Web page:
Yanis Varoufakis said Greece won’t “extend and pretend” that it can pay its debts, vowing to quit as finance minister if voters don’t support the government in Sunday’s referendum.
With banks shut and the economy hobbled by capital controls, Varoufakis said in a Bloomberg Television interview in Athens that he would “rather cut my arm off” than sign a deal that fails to restructure Greece’s debt. The International Monetary Fund said the country needs at least another 36 billion euros ($40 billion) from the euro region over the next three years and easier terms to make the debt sustainable.
“We desperately want to stay in the euro,” Varoufakis said. “We are going to win on Sunday.” The 54-year-old economics professor said he “will not” continue in his post if Greece endorses austerity in the vote.
"Maybe we'll change the configuration of the government"
The minister’s comments illustrate the gulf between Greece’s government, which swept into office on a wave of discontent about budget cuts, and the creditors who are threatening to push it out of the euro.
European governments led by Germany have condemned last weekend’s decision by Prime Minister Alexis Tsipras to pull out of talks and call a snap referendum on the conditions for financial aid. Polls suggest the outcome is too close to call.
‘Stomach’ a Deal?
Tsipras, Varoufakis and their Syriza party are urging Greeks to vote “no,” arguing that Greece can remain in the single currency on better terms if they do so -- a contention rejected by creditors. A “yes” vote could lead to the collapse of the Tsipras government and fresh elections, a possibility to which Varoufakis alluded.
“Maybe we’ll change the configuration of the government because some of us will not be able to stomach it,” said Varoufakis, adding he would help ensure a smooth transition.
With no bailout program in place and banks running short on funds, lenders are closed all week and capital controls are in place. Local media have begun to speculate that deposits could be seized to bolster the country’s finances; for now, citizens can withdraw a maximum of 60 euros a day.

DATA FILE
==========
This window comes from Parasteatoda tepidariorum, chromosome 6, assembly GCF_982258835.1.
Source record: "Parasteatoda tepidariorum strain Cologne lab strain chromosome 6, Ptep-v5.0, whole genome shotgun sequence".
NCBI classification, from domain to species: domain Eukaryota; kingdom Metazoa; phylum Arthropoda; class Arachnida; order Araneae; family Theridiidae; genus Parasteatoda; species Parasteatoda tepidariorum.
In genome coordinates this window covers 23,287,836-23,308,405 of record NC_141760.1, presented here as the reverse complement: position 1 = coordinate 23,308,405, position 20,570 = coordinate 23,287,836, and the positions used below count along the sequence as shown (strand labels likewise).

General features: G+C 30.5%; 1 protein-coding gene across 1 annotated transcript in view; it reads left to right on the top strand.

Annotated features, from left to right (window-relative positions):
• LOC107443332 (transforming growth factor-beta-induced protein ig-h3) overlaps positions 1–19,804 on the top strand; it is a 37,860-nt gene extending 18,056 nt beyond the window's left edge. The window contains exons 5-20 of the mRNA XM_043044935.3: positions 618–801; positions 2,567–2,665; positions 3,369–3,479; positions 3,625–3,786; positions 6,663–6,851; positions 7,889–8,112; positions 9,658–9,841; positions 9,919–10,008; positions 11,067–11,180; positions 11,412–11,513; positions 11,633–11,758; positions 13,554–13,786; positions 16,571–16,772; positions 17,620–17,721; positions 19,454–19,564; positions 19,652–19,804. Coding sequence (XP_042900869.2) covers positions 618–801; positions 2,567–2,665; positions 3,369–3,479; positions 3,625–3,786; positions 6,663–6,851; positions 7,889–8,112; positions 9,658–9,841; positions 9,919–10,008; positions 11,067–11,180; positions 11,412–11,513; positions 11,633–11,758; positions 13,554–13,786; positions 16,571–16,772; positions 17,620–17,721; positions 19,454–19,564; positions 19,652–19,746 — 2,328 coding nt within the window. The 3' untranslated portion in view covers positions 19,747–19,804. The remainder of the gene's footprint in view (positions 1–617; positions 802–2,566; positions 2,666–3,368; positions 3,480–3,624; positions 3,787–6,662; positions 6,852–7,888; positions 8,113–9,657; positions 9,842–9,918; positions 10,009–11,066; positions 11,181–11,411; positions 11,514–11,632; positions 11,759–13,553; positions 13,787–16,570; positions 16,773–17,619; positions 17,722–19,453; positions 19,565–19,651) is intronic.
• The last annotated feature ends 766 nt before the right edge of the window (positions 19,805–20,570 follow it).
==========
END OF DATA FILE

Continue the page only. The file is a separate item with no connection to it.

Minister of State Nikos Pappas tried today to put to rest concerns about such a “bail-in” of depositor funds. The government sees no reason for one and doesn’t consider it an option, he told Bloomberg Television.
The euro gained 0.4 percent to $1.1101 as of 4:22 p.m. in London. It has declined 8.3 percent against the dollar this year.
The uncertainty has created surreal scenes in Greece, with lines continuing at bank machines, employers uncertain they can pay wages, and everyone from cab drivers to factory workers and students debating Syriza’s tactics. Many merchants are asking customers to pay with cash, fearing that card payments won’t be processed due to the financial turmoil.
Varoufakis today insisted that Greece’s banks will be able to open without difficulty on Tuesday, after the planned closure is completed. He blamed creditors for shutting them down and accused them of making up rules as they go along.
“There was a political decision by Europe to shut the banks down as a way of effectively pushing us to accept a non-viable agreement,” Varoufakis said. “Once the political crisis is over, after the Greek people deliver their verdict, banks will open.”